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Bad Theory, Bad Practice: Bad Ethics

Geoff Davies

The following item is the preamble to an excellent paper presented by Dr Geoff Davies to the 2012 World Economics Association Ethics Conference. The entire paper is too long to be presented here, however the web link is: http://weaethicsconference.files.wordpress.com/2012/03/davies_badethics.pdf

A profession that claims to understand economies, and that has gained power over the greater part of our societies, has big responsibilities. The fundamental responsibility is to ensure its perception of economies gives some useful guidance to the behaviour of real economies. Here mainstream economics fails utterly, and has been failing for a long time. Worse, it actively resists alternative views that might overcome its failings. Ethics do not come much worse than that. The failings of mainstream economics are multiple. Its central theory, the neoclassical theory, is based on absurd assumptions and its central prediction of equilibrium is plainly contradicted by real economies. It counts the wrong things in the wrong way, using Gross Domestic Product quite inappropriately to measure well being. It is blind to the dominant roles of money and debt in the dynamics of economies. The banking and monetary systems it presides over are highly destabilising.

The financial markets venerated by mainstream economics are also destabilising, and have become parasitic. It assumes a base parody of human beings and undermines social relationships and the health of society. It has become fixated on an impossible goal – eternal growth of GDP – that is rapidly degrading the planet and will soon bring about the collapse of global industrial society. The term “mainstream economics”, as I use it here, thus refers to more than the neoclassical stream of economic theory. It refers also to those who preside over finance, banking, public policy and public accounting and drawing on an array of ancient arcane practices, rules of thumb, habits, ideology and untested beliefs, with some presumably sensible methods and ideas mixed in. It includes academics and managers in the public and private sector. It does not include a diverse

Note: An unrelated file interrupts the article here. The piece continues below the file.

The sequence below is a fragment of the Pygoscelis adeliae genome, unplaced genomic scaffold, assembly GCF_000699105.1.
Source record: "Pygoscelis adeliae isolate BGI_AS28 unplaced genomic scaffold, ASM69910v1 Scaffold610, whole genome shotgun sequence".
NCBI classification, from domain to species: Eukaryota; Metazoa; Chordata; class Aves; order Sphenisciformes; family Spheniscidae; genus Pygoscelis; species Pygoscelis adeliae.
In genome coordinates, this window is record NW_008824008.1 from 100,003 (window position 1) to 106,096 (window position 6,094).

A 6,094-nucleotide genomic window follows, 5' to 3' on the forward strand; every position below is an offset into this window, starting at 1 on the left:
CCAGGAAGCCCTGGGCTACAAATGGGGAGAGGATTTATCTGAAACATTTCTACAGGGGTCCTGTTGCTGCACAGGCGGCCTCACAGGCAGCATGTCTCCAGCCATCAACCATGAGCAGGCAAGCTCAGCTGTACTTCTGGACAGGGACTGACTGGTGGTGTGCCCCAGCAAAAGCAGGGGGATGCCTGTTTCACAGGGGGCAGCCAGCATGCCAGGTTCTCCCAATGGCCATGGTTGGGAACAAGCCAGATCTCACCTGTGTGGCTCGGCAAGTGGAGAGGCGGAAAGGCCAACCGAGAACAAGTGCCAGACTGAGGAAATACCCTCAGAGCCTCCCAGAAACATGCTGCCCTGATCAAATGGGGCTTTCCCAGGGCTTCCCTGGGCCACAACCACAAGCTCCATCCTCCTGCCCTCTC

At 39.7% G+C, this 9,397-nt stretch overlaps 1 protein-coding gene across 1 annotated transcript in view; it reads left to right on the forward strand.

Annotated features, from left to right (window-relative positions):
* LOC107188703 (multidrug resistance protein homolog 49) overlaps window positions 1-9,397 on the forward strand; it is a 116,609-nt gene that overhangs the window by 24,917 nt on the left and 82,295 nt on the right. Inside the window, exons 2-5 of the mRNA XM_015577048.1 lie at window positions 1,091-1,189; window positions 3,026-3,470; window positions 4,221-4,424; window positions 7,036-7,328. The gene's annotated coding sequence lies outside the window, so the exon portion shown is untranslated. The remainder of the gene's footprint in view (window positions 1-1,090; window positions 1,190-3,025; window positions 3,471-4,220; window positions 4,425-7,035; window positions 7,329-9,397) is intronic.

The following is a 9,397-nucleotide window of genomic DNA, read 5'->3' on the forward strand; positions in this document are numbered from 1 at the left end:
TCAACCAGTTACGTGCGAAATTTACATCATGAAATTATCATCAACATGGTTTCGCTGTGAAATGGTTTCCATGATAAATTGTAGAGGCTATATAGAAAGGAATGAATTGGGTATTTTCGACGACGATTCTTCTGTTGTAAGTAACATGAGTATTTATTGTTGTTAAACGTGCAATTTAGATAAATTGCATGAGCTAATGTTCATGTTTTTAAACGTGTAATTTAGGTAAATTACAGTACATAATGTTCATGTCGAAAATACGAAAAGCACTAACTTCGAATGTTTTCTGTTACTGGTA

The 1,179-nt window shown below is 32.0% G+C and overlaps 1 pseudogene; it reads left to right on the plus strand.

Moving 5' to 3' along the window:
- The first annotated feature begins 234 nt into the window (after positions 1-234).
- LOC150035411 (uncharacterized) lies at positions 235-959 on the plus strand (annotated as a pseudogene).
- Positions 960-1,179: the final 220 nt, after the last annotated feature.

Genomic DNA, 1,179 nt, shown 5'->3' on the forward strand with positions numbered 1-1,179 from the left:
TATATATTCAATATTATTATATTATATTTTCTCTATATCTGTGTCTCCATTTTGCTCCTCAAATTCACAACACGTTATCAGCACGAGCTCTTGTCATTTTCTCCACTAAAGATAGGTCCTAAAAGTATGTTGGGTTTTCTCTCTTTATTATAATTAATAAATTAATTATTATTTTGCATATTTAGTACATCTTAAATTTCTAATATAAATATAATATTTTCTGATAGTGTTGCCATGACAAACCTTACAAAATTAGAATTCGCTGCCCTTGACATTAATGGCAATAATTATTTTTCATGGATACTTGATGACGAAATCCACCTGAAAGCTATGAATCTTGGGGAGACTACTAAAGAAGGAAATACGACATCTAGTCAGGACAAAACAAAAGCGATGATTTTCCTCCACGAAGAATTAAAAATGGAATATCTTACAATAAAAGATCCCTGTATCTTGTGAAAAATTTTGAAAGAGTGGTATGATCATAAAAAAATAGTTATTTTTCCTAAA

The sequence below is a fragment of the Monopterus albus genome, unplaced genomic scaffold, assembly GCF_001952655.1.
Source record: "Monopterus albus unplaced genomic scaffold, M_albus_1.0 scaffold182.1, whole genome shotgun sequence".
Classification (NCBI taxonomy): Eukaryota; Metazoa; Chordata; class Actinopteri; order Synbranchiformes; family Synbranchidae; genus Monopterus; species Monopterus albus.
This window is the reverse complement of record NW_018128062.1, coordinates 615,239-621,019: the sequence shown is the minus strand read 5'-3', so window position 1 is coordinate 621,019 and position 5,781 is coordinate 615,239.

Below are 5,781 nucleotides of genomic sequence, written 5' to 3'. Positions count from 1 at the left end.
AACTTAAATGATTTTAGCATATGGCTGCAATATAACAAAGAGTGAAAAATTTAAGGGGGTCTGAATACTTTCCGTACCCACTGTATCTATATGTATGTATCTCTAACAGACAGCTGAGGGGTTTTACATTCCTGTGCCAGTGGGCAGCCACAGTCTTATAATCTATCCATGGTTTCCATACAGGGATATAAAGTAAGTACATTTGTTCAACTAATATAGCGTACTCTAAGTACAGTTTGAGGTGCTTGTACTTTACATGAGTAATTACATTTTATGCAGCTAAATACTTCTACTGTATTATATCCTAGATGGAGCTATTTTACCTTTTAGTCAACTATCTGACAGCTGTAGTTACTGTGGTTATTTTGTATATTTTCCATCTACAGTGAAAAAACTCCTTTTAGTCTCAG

array of alternative views and people that is sometimes called “heterodox economics”. Since about 1980 this form of economics, also known as free-market economics or market fundamentalism, has been imposed on much of the world. I will refer to this period as the neoliberal era.

Contact: Geoffrey F. Davies, Research School of Earth Sciences, Australian National University, Canberra, Australia 0200 (retired Senior Fellow, now Visiting Fellow). email: geoffd@netspeed.com.au website: http://betternature.wordpress.com/.

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